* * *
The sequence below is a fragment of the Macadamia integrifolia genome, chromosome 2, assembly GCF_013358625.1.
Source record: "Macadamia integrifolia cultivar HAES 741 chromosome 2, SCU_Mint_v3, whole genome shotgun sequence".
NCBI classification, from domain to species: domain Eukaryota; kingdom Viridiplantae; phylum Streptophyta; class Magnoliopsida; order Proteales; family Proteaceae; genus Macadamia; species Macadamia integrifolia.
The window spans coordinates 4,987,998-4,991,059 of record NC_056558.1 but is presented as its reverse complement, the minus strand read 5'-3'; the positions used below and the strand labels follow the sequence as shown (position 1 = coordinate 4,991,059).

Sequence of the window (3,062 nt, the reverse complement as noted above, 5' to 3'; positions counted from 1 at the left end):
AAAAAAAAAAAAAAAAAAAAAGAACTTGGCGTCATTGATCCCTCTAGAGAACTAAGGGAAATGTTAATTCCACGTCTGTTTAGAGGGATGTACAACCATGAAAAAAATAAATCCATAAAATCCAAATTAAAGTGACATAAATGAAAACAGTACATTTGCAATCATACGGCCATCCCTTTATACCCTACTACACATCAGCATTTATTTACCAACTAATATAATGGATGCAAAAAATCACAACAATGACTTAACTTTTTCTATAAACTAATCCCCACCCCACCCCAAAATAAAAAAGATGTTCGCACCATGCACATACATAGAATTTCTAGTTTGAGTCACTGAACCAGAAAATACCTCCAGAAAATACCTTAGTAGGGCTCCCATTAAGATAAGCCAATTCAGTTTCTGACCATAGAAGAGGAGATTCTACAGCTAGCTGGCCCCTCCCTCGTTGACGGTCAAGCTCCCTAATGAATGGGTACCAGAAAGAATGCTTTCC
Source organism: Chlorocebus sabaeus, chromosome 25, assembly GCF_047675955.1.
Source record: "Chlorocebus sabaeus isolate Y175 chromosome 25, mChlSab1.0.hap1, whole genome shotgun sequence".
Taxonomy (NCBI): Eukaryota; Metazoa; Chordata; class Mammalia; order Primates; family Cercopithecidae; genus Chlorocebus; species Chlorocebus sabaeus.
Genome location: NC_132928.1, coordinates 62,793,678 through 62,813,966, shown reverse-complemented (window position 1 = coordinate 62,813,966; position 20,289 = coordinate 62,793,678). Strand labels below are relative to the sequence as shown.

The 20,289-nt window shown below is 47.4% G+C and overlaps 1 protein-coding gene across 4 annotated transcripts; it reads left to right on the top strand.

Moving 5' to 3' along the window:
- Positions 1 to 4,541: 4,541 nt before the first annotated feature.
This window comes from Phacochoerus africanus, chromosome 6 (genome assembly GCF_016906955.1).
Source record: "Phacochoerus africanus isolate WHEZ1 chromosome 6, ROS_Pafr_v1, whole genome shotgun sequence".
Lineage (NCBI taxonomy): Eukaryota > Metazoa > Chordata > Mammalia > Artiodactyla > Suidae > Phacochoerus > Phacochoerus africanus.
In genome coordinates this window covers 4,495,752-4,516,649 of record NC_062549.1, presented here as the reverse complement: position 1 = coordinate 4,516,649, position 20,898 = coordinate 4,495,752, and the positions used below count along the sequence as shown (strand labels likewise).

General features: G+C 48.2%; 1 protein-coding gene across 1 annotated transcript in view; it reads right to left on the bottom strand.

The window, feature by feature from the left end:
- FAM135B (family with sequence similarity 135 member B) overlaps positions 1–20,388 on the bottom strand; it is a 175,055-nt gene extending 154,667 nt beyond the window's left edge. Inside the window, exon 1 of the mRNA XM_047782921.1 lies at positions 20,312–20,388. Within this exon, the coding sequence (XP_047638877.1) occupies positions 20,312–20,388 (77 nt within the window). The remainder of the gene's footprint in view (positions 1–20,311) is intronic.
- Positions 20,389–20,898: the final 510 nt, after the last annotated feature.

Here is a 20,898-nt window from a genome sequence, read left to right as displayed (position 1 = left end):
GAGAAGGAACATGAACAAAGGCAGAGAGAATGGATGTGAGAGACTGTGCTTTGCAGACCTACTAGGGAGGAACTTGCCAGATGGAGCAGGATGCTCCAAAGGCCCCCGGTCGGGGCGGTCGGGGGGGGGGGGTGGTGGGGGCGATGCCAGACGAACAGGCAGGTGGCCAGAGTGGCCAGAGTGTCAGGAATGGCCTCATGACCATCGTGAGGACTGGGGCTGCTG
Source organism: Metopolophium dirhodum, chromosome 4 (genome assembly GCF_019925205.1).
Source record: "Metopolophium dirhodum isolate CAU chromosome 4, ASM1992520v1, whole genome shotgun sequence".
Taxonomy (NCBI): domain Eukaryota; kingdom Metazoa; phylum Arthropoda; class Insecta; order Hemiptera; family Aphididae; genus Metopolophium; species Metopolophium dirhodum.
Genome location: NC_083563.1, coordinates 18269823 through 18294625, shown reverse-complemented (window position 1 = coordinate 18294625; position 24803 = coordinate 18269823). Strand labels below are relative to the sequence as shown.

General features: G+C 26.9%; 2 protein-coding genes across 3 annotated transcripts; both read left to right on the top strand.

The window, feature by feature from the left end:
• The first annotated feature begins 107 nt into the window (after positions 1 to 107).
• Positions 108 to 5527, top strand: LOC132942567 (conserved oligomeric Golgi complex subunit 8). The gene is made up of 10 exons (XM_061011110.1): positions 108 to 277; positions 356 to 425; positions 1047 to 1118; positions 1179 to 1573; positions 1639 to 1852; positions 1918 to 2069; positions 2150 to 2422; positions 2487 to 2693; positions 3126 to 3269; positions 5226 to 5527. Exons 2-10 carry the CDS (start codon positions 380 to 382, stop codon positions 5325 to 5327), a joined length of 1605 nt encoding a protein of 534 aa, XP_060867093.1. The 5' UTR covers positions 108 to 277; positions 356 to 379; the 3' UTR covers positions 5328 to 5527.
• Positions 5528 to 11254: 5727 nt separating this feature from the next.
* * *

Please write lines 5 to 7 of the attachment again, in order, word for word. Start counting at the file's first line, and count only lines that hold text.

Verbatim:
Sequence of the window (3,062 nt, the reverse complement as noted above, 5' to 3'; positions counted from 1 at the left end):
AAAAAAAAAAAAAAAAAAAAAGAACTTGGCGTCATTGATCCCTCTAGAGAACTAAGGGAAATGTTAATTCCACGTCTGTTTAGAGGGATGTACAACCATGAAAAAAATAAATCCATAAAATCCAAATTAAAGTGACATAAATGAAAACAGTACATTTGCAATCATACGGCCATCCCTTTATACCCTACTACACATCAGCATTTATTTACCAACTAATATAATGGATGCAAAAAATCACAACAATGACTTAACTTTTTCTATAAACTAATCCCCACCCCACCCCAAAATAAAAAAGATGTTCGCACCATGCACATACATAGAATTTCTAGTTTGAGTCACTGAACCAGAAAATACCTCCAGAAAATACCTTAGTAGGGCTCCCATTAAGATAAGCCAATTCAGTTTCTGACCATAGAAGAGGAGATTCTACAGCTAGCTGGCCCCTCCCTCGTTGACGGTCAAGCTCCCTAATGAATGGGTACCAGAAAGAATGCTTTCC
Source organism: Chlorocebus sabaeus, chromosome 25, assembly GCF_047675955.1.